OBJECTIVES. A number of studies have shown that victimization from bullying behavior is associated with substantial adverse effects on physical and psychological health, but it is unclear which comes first, the victimization or the health-related symptoms. In our present study, we investigated whether victimization precedes psychosomatic and psychosocial symptoms or whether these symptoms precede victimization.
DESIGN. Six-month cohort study with baseline measurements taken in the fall of 1999 and follow-up measurements in the spring of 2000.
SETTING. Eighteen elementary schools in the Netherlands.
PARTICIPANTS. The study included 1118 children aged 9 to 11 years, who participated by filling out a questionnaire on both occasions of data collection.
OUTCOME MEASURES. A self-administered questionnaire measured victimization from bullying, as well as a wide variety of psychosocial and psychosomatic symptoms, including depression, anxiety, bedwetting, headaches, sleeping problems, abdominal pain, poor appetite, and feelings of tension or tiredness.
RESULTS. Victims of bullying had significantly higher chances of developing new psychosomatic and psychosocial problems compared with children who were not bullied. In contrast, some psychosocial, but not physical, health symptoms preceded bullying victimization. Children with depressive symptoms had a significantly higher chance of being newly victimized, as did children with anxiety.
CONCLUSIONS. Many psychosomatic and psychosocial health problems follow an episode of bullying victimization. These findings stress the importance for doctors and health practitioners to establish whether bullying plays a contributing role in the etiology of such symptoms. Furthermore, our results indicate that children with depressive symptoms and anxiety are at increased risk of being victimized. Because victimization could have an adverse effect on children's attempts to cope with depression or anxiety, it is important to consider teaching these children skills that could make them less vulnerable to bullying behavior.
Studies in many countries have shown that a substantial number of elementary and high school students are bullied regularly by their peers. Numbers vary depending on country and definition: 30% of children in Italy report having been bullied at least sometimes, 24% in England (once a week or more), 17% in the United States (once a week or more), 19% in the Netherlands (a few times a month or more), 16% in Finland (once a week or more), and 8% in Germany (once a week or more).1–5 Other studies have shown a significant relationship between victimization and symptoms such as headache, stomach ache, bedwetting, anxiety, and depression.6–13 However, most of these studies included only cross-sectional data, indicating an association but no direct causality.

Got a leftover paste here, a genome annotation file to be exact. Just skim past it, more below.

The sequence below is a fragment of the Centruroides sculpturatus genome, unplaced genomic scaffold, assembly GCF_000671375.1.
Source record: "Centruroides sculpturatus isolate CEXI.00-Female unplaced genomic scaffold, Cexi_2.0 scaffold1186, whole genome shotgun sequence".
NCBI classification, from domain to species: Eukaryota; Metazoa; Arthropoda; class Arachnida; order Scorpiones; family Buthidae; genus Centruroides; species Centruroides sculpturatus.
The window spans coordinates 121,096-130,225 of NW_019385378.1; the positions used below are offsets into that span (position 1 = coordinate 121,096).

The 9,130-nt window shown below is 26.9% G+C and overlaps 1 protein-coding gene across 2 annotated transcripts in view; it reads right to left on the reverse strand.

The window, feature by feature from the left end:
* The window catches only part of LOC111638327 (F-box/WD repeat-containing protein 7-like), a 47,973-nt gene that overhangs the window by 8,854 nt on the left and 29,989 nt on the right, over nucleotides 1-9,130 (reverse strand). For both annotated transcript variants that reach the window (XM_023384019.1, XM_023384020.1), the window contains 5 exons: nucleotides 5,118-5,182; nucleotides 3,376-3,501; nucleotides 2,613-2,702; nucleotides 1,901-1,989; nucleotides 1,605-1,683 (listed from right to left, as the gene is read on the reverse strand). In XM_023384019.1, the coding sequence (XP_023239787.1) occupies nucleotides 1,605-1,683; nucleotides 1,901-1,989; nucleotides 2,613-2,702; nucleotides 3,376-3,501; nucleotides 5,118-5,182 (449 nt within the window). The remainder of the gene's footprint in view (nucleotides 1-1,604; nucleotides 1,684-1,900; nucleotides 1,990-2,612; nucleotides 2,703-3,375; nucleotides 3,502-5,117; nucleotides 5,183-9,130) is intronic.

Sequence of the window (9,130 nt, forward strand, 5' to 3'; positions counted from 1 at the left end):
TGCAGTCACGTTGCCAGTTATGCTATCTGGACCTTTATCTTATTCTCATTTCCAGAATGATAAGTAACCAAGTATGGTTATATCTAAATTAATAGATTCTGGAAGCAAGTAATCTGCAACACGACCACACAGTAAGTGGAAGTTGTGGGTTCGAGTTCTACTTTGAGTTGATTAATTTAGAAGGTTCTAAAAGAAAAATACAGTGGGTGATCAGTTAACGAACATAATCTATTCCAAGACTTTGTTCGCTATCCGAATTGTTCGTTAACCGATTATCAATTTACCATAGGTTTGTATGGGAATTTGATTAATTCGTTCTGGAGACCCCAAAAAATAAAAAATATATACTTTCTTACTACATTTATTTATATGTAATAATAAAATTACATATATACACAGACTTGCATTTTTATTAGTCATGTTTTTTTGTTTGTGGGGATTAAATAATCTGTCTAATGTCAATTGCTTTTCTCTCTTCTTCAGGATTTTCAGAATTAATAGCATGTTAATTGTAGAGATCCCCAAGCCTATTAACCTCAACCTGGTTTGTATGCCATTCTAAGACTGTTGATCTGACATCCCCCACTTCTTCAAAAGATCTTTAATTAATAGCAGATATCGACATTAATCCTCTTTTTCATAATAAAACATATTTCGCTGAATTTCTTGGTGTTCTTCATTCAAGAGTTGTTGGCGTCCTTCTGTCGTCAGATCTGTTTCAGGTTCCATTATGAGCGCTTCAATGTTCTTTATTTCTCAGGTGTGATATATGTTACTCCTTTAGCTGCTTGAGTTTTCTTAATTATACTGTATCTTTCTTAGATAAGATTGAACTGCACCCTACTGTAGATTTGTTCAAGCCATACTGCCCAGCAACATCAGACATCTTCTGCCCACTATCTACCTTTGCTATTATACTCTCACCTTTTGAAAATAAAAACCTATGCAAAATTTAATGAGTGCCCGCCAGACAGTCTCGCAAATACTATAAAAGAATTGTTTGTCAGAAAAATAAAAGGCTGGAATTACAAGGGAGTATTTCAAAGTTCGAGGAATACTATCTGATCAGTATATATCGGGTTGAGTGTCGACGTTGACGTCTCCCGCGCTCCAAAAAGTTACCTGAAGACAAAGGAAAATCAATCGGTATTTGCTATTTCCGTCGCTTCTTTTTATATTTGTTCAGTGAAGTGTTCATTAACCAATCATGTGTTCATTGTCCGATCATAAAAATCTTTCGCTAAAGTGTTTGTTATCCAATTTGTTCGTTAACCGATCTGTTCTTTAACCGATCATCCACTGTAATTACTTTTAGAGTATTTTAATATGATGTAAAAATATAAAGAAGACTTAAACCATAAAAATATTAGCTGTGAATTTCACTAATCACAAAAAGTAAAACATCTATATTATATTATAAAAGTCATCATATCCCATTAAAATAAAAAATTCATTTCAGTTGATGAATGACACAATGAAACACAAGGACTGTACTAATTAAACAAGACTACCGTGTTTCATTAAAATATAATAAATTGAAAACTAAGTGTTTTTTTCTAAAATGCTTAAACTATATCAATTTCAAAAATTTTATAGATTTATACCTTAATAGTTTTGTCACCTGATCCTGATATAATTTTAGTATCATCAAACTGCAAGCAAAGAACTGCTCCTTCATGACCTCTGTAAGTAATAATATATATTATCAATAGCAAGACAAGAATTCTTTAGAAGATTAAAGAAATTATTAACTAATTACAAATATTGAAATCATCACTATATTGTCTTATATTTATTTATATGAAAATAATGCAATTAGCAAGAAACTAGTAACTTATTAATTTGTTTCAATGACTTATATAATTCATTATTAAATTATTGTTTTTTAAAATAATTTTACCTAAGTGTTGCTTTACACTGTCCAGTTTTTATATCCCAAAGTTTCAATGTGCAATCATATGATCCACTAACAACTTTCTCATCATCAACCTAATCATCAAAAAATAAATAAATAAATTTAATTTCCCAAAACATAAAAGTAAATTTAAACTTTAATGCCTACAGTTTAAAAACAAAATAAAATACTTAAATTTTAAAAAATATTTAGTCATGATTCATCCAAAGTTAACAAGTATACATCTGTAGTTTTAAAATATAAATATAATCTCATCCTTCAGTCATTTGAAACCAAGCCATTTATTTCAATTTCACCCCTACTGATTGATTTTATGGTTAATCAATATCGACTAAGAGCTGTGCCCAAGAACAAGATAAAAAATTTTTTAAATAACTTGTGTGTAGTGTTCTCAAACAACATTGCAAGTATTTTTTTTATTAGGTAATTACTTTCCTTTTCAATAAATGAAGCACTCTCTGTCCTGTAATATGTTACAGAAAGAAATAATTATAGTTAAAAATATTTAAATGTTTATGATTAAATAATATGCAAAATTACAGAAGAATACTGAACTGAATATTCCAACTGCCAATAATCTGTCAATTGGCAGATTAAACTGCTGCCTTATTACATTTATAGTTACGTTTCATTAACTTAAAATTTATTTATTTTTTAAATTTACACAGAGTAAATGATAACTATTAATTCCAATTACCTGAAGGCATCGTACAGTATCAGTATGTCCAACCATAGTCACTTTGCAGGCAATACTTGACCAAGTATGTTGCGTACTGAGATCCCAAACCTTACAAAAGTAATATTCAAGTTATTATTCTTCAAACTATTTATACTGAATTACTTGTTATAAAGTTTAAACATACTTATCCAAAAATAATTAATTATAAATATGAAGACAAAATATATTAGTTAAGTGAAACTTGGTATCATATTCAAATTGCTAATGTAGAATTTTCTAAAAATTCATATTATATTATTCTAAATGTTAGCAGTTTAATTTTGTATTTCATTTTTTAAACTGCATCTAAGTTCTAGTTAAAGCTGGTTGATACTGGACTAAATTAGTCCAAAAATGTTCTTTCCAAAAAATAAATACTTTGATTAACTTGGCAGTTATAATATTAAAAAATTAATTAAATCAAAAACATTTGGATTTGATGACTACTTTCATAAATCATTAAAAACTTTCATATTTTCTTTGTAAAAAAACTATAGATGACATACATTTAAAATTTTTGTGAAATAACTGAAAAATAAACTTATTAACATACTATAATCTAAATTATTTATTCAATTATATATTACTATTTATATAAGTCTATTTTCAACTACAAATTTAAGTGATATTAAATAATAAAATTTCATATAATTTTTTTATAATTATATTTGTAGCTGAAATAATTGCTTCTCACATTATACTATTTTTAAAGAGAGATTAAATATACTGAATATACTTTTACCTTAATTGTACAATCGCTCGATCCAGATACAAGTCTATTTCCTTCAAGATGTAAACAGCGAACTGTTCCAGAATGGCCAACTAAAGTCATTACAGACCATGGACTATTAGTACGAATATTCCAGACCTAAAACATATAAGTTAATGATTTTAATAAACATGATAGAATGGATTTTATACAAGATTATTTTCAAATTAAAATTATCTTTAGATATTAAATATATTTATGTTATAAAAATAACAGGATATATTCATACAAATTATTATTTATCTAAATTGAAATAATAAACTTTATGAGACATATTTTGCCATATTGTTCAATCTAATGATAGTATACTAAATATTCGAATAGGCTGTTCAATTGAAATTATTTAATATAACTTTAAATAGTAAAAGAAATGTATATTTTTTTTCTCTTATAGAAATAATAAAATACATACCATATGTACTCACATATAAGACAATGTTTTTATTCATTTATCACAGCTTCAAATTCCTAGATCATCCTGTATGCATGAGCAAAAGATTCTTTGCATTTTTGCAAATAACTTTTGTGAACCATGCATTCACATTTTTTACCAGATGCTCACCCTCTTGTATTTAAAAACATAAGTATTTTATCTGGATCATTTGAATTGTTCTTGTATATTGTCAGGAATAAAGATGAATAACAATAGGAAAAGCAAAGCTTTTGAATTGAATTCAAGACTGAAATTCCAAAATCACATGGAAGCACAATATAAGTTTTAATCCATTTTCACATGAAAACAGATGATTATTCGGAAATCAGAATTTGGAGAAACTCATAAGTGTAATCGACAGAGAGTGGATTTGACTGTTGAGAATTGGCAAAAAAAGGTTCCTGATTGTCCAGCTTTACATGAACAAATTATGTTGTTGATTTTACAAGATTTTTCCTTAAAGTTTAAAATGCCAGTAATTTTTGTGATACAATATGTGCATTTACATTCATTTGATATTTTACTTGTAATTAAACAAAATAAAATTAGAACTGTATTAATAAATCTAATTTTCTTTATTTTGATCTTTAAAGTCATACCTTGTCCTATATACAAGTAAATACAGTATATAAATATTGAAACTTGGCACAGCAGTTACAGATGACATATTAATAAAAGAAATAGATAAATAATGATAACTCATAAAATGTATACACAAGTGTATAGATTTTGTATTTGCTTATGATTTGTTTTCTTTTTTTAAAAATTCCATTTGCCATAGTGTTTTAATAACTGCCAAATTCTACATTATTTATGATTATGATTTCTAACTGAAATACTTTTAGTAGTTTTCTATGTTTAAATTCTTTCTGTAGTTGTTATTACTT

Under question is whether these health symptoms precede the victimization or whether victimization precedes the onset of these health problems. Some researchers have suggested that the stress caused by bullying can lead to an increase in health symptoms.14 However, it has also been hypothesized that children with health problems, such as depression or anxiety, are more vulnerable to being bullied by other children.15,16
Only a few studies have prospectively investigated bullying and its affect on health of the victim. In 1 study, Kochenderfer and Ladd17 found that victimized children tend to experience more loneliness and become more school avoidant after they were victimized by their peers. Bond et al6 found that secondary school students who were bullied had a higher risk of depression and anxiety during the next school year, especially girls. In regard to health problems precipitating victimization, Bond et al6 found no evidence that depression or anxiety increased the risk for later victimization. The substantial reports of bullied children and the associations between victimization and health symptoms have prompted several recent comments emphasizing the importance of addressing the phenomenon of bullying.18–20
To our knowledge, no longitudinal studies have investigated the relationship between bullying and specific psychosomatic health problems, such as abdominal pain, bedwetting, and headache. Knowing whether bullying victimization precedes these health symptoms or whether these health symptoms precede bullying could help in the prevention of victimization, as well as help in the prevention of these health symptoms.
Many general practitioners, pediatricians, and other health care professionals are likely to see children who have been bullied or who display psychosomatic symptoms. Therefore, it is important for these practitioners to know which symptoms create a higher risk for children to become bullied and which symptoms result from being bullied.
Our study involved a group of elementary school children in the Netherlands. In the beginning and end of the school year, we presented them with a survey to measure bullying behavior, as well as a large number of psychosomatic and mental health symptoms. With these prospective data we aimed to address the following questions: (1) does bully victimization at the beginning of the school year increase the risk of developing health-related problems later in the same school year, and (2) do health-related problems at the beginning of the school year increase the risk of becoming a bully victim later in the same school year?
The study population was derived from 18 Dutch elementary schools that participated as a control group in a longitudinal study on bullying and the implementation and effectiveness of an antibullying policy at schools. Children from the upper 3 grades (aged 9–11 years) participated by filling out a questionnaire. The questionnaires were completed in classrooms under examination-like conditions in October and November of 1999 and May of 2000. The questionnaire contained items on bullying, psychosomatic variables, depression, and several other health, demographic, and social variables.
Before data collection, all school boards of the participating schools were informed about the study and all of the school boards gave written informed consent for participation. The design of the study was approved by the medical ethics committee at TNO.